H-Dropping as indicator of independent social variables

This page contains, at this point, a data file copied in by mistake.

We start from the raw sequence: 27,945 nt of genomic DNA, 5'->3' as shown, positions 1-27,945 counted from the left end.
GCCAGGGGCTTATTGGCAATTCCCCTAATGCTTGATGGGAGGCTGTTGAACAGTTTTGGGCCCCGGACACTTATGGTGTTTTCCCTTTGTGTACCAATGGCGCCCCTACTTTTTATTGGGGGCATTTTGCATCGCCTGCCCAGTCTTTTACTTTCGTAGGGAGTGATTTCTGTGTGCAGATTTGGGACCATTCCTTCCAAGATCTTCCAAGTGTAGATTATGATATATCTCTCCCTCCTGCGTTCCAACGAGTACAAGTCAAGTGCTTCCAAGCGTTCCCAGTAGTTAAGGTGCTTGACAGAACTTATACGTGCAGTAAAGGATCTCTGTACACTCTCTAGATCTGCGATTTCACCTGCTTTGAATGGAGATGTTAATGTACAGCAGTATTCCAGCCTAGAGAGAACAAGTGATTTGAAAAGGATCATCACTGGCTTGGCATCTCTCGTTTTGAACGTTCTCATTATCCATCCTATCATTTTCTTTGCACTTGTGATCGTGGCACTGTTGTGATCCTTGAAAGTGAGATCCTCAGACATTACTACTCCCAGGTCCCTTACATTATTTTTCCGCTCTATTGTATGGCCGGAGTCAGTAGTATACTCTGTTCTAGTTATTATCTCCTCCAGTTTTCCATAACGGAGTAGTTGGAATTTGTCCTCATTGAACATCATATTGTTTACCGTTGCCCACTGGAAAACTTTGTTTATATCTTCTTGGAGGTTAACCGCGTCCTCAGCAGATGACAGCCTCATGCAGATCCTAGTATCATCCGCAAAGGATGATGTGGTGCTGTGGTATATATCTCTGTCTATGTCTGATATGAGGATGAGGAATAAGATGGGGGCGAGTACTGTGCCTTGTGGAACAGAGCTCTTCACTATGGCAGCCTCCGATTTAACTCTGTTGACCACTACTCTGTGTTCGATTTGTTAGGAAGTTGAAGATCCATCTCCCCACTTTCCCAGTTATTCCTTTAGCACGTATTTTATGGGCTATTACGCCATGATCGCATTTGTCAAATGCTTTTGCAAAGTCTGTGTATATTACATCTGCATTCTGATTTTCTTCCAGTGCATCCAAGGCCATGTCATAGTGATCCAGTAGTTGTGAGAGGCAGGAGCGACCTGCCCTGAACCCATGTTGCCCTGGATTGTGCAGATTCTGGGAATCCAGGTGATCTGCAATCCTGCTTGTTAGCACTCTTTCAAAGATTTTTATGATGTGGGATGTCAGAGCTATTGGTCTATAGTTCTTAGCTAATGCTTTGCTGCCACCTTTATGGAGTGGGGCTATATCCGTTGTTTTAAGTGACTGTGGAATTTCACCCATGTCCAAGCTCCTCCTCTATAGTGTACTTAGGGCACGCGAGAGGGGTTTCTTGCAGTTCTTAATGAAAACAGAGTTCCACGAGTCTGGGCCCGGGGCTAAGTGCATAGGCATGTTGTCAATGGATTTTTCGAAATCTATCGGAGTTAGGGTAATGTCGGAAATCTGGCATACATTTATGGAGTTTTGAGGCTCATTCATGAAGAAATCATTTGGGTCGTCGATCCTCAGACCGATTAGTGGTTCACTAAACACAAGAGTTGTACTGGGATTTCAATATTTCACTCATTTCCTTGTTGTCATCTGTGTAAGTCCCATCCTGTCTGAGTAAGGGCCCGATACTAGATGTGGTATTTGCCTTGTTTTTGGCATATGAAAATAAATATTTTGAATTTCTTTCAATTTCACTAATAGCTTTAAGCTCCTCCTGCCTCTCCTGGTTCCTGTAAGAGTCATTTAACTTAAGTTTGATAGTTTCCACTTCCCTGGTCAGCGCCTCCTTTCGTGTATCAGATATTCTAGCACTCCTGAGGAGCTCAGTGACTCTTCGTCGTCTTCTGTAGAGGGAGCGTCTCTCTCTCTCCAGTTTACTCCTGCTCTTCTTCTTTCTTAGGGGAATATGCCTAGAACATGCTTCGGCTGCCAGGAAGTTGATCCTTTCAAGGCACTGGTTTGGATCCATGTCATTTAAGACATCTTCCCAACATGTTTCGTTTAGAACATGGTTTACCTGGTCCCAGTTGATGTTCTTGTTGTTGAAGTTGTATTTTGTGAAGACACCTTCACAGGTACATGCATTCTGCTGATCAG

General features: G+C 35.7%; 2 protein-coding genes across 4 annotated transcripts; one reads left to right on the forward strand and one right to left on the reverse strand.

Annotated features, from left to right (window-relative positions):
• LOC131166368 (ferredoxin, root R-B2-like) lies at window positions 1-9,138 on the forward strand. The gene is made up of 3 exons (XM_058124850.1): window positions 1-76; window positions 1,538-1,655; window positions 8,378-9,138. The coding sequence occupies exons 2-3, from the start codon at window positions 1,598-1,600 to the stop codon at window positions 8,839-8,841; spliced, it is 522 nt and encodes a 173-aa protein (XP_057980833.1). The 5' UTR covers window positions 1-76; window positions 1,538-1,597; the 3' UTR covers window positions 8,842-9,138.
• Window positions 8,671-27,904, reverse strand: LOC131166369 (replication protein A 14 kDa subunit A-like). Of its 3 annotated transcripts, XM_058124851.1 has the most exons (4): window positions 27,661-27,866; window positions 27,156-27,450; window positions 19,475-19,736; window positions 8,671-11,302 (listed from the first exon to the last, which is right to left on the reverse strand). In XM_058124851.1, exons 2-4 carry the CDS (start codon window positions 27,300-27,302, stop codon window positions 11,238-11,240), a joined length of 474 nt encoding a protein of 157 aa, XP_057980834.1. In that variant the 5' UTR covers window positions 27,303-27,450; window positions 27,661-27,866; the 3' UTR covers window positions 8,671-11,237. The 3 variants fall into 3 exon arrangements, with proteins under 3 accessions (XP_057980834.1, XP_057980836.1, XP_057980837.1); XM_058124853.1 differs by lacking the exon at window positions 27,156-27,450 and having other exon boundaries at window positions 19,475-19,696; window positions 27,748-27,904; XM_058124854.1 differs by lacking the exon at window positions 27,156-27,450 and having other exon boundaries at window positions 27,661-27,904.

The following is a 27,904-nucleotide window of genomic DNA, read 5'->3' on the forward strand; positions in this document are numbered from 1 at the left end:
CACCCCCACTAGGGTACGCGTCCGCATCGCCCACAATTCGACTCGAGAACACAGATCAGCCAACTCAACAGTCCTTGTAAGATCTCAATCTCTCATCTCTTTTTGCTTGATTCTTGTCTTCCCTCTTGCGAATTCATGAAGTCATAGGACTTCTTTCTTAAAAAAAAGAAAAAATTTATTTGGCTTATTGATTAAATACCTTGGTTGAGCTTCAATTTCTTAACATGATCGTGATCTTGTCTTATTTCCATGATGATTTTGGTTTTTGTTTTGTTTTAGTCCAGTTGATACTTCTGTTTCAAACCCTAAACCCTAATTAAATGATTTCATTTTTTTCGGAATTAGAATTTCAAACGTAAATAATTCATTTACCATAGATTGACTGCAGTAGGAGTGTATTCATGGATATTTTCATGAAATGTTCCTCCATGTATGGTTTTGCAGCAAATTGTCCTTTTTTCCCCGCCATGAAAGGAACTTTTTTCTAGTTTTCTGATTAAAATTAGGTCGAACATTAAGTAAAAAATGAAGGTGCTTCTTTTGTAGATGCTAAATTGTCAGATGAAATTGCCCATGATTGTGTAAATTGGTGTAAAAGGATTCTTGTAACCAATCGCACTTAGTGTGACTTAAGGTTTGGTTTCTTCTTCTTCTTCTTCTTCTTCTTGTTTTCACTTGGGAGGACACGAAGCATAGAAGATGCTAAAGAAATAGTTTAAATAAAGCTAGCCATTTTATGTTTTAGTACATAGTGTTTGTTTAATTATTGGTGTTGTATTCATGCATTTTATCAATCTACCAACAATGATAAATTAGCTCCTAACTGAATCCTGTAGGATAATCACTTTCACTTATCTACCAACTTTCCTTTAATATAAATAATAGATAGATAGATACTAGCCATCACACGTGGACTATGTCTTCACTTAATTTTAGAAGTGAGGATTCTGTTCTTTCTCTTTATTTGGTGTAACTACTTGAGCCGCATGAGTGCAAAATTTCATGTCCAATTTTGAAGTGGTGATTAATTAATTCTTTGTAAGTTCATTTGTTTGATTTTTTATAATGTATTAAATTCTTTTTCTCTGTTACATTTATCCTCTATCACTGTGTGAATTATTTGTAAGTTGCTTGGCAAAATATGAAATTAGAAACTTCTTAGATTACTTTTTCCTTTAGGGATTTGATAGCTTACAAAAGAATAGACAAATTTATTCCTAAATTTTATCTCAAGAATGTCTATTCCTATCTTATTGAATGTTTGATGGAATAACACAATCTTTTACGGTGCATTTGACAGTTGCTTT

Thesis (M.A.) from the year 2007 in the subject English Language and Literature Studies - Linguistics, grade: 2,5, University of Potsdam, 55 entries in the bibliography, language: English, abstract: In 1963, a group of 14 seven-year-old British children from various socio-economic backgrounds spent what seemed to be an ordinary day of enjoyment at the zoo, the playground and a dance party. These children did neither meet by chance nor did they happen to be just any children. They were chosen, although rather arbitrarily, and brought together for a film project named Seven Up!, a documentary that would later be described as one of the towering achievements in the history of documentary film . The series was directed by Paul Almond and filmed by the camera operator Michael Apted, who later became the director of the sequels. Seven Up! was first launched by London based Granada Television as part of a program called World in Action and broadcast on ITV, an independent British network, on May 5, 1964. §The two objectives of Seven Up! were the attempt to represent the variety of social classes in England at the present time on the one hand and a study of the development of English culture on the other. Apted hoped to acquire a glimpse of England in the year 2000 . The Jesuit proverb Give me a child until he is seven and I will give you the man was chosen as a proposition to the series as a result of the assumption that a child s future is somewhat predestined by its affiliation with a particular social class. §Since 1964, a new documentary was filmed every seven years, hence the production of the sequels Seven Up!, 7 Plus Seven!, 21 Up!, 28 Up!, 35 Up! and 42 Up!, in order to follow up on the lives of these children and to document their personal developments from childhood to adulthood. All chosen individuals were interviewed throughout the series and asked questions about their experiences in life, how they spend their spare time, how they perceive the world around them, which level of education they would like to attain at some point and their general future plans. The purpose of these interview questions was whether the Jesuit motto proves to be true and therefore confirms that the ideas, values and expectations of a seven-year-old child indeed condition their future.The fourteen children who took part in this documentary are Bruce Balden, Jackie Bassett, Symon Basterfield, Andrew Brackfield, John Brisby, Peter Davies, Susan Davis, Charles Furneaux, Nicholas Hitchon, Neil Hughes, Lynn Johnson, Paul Kligerman, Suzanne Lusk, and Tony Walker.